The new law reflects anti-Muslim attitudes prevalent in rural Quebec. But ultimately it flows from a statist understanding of the role of government and from the gnostic impulses of Quebec’s secular elites. They view themselves as guardians of the knowledge of good and evil and arbiters of how the state is to be served. This amounts to a fundamental reordering of representative democracy.
The new law can also be characterized as a project of certain Québécois elites to cling to the political and cultural values of the 1960s and 1970s. During those years, French Quebec came to reject longstanding Catholic nationalism in favor of an avowedly secular progressive nationalism – Quebec’s so-called Quiet Revolution.
The Second Vatican Council unfolded during the early 1960s, but Quebec’s elites, like other Western Catholics, never understood the teachings of Dignitatis Humanæ concerning the human person and the utter necessity of religious freedom for all. Instead, the culture that emerged is an alien French laïcité – the use of the state to control and privatize religion –which historically has not been the stuff of French-Canadian society.
Indigenous First Nations, English, Scottish, Irish, Ashkenazi and Sephardi Jews, Lebanese, Italians, Haitians, and North Africans, among many others, have long come together in Quebec (though not without discrimination along the way). Quebec’s government has almost exclusive control over immigration to the province. It welcomes immigrants, especially Francophone immigrants, from around the world to help build French civilization in North America.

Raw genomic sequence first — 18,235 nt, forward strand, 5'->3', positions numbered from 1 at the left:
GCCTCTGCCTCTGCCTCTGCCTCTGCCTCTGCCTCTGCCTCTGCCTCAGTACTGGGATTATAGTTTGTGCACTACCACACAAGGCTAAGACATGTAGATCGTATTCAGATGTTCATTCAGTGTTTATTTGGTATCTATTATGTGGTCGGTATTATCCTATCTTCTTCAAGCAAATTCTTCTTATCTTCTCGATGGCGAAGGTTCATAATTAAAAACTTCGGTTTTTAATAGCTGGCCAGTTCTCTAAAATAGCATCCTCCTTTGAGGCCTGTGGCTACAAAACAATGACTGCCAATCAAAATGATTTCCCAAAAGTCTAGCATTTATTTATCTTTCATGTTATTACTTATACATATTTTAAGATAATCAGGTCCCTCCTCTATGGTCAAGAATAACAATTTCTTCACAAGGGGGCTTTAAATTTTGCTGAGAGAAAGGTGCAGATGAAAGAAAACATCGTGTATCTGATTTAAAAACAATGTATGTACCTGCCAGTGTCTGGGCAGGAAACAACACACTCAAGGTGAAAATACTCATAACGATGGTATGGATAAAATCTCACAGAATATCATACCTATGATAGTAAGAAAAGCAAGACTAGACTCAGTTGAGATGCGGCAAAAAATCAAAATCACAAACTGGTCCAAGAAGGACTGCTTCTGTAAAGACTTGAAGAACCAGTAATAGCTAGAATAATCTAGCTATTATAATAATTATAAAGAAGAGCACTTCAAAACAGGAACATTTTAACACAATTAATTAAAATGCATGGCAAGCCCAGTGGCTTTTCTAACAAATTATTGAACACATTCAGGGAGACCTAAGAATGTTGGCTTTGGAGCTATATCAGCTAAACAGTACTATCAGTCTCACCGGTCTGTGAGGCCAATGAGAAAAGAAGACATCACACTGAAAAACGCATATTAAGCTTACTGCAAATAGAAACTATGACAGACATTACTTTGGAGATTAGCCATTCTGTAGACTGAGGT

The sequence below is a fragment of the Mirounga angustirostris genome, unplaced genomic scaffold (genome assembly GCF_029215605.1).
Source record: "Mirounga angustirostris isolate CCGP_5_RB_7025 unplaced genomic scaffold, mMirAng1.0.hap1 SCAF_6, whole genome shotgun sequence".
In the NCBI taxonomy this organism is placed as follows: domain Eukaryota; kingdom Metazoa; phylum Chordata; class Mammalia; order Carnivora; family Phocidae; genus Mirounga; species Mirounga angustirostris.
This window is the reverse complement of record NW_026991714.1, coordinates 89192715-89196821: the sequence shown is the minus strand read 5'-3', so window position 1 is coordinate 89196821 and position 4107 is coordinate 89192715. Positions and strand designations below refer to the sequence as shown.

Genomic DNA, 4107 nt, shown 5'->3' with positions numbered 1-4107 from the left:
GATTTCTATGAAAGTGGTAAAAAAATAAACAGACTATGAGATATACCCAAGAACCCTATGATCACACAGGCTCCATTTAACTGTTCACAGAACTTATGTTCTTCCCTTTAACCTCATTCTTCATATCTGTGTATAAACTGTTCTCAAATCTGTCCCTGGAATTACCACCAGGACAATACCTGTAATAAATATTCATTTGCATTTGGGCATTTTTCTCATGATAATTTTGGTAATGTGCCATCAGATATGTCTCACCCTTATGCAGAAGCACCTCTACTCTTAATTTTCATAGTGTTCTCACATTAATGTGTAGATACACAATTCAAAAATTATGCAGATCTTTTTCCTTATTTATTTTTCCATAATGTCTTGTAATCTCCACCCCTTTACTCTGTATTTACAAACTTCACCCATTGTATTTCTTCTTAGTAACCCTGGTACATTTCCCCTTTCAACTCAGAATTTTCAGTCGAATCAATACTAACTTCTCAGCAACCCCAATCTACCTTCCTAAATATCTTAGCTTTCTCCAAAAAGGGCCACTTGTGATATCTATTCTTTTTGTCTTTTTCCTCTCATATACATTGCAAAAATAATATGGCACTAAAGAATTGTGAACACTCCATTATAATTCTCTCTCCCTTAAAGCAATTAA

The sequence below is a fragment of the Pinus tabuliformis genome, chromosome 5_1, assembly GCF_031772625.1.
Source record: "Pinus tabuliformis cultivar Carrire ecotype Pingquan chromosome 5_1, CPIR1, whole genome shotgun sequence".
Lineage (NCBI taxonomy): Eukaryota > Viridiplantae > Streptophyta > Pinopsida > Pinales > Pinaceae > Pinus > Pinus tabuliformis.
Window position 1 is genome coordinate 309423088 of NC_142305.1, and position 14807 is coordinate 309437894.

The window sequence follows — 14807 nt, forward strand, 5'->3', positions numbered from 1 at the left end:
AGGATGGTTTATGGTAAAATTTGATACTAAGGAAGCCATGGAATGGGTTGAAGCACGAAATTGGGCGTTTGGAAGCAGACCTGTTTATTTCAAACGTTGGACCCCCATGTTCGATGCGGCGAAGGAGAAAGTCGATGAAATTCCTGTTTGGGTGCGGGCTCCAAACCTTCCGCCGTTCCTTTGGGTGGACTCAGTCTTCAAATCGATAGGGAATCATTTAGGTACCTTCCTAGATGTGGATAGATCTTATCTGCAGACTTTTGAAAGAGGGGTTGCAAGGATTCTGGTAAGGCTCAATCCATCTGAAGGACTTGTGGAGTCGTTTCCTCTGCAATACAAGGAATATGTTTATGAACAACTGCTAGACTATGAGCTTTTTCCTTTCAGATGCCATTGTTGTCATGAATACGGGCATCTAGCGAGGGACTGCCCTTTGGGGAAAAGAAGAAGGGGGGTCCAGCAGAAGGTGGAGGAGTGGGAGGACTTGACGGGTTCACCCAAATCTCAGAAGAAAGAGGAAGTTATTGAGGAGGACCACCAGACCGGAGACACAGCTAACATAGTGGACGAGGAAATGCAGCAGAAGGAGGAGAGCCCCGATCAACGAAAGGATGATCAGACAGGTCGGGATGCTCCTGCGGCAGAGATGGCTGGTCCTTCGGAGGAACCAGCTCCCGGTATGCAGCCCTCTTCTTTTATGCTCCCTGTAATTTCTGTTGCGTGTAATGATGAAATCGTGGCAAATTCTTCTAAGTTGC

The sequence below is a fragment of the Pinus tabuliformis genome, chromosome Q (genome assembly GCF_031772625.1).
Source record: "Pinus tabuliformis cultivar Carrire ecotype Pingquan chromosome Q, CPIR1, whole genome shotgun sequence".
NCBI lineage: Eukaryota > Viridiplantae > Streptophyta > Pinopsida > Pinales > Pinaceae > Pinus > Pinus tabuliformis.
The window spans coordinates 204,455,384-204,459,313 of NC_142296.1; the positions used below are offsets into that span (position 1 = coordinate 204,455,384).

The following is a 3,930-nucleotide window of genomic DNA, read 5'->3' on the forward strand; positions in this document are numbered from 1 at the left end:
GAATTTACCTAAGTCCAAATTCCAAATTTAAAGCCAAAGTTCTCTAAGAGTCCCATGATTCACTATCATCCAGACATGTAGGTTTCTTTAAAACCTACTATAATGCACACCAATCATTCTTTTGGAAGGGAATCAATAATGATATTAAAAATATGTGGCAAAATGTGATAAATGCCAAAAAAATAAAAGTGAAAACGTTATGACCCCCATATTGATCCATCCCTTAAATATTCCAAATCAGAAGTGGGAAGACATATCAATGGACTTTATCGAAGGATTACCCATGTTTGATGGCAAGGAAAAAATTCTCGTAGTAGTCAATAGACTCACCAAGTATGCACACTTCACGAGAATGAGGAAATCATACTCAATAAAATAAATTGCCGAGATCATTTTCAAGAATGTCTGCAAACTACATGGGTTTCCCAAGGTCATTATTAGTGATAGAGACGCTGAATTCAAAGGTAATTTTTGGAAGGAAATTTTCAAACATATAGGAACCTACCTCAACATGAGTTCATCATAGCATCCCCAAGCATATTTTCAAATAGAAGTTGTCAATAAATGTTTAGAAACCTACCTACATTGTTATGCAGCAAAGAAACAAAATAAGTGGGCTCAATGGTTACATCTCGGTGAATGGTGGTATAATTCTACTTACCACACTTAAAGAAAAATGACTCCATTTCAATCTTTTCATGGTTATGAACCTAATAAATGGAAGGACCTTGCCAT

This is a laudable project. Yet the government is now telling those it has welcomed: “We want you, but not your faith. Just your cultural and economic value to the state will do.” This represents a narrow, utilitarian, and fundamentally anti-Catholic understanding of the human person.
Hence the stunning hypocrisy of the government’s claim to uphold freedom of conscience and religion in the new law. Religious freedom is the right of every person, and every religious community, to live their faith through religious observance and public action. Religious freedom is necessary for individual and social flourishing. Like all other inalienable rights, it is not a gift of the state. It should be protected and defended by the state.
So why this law? The answer is that the secular elites of la belle province do not really believe in pluralism and diversity. This new law is a gross violation of the Canadian Charter of Rights and Freedoms. It represents a significant legal step in the removal of religion from the public life of this historically Catholic province.
Legal challenges are pending, of course, and some people of faith in Quebec, along with some public institutions, such as municipalities and school boards, may decide to respond with civil disobedience. If so, will the Quebec government arrest observant Sikhs, Jews, and Muslims while they fulfill their duties as public servants? We must wait and see.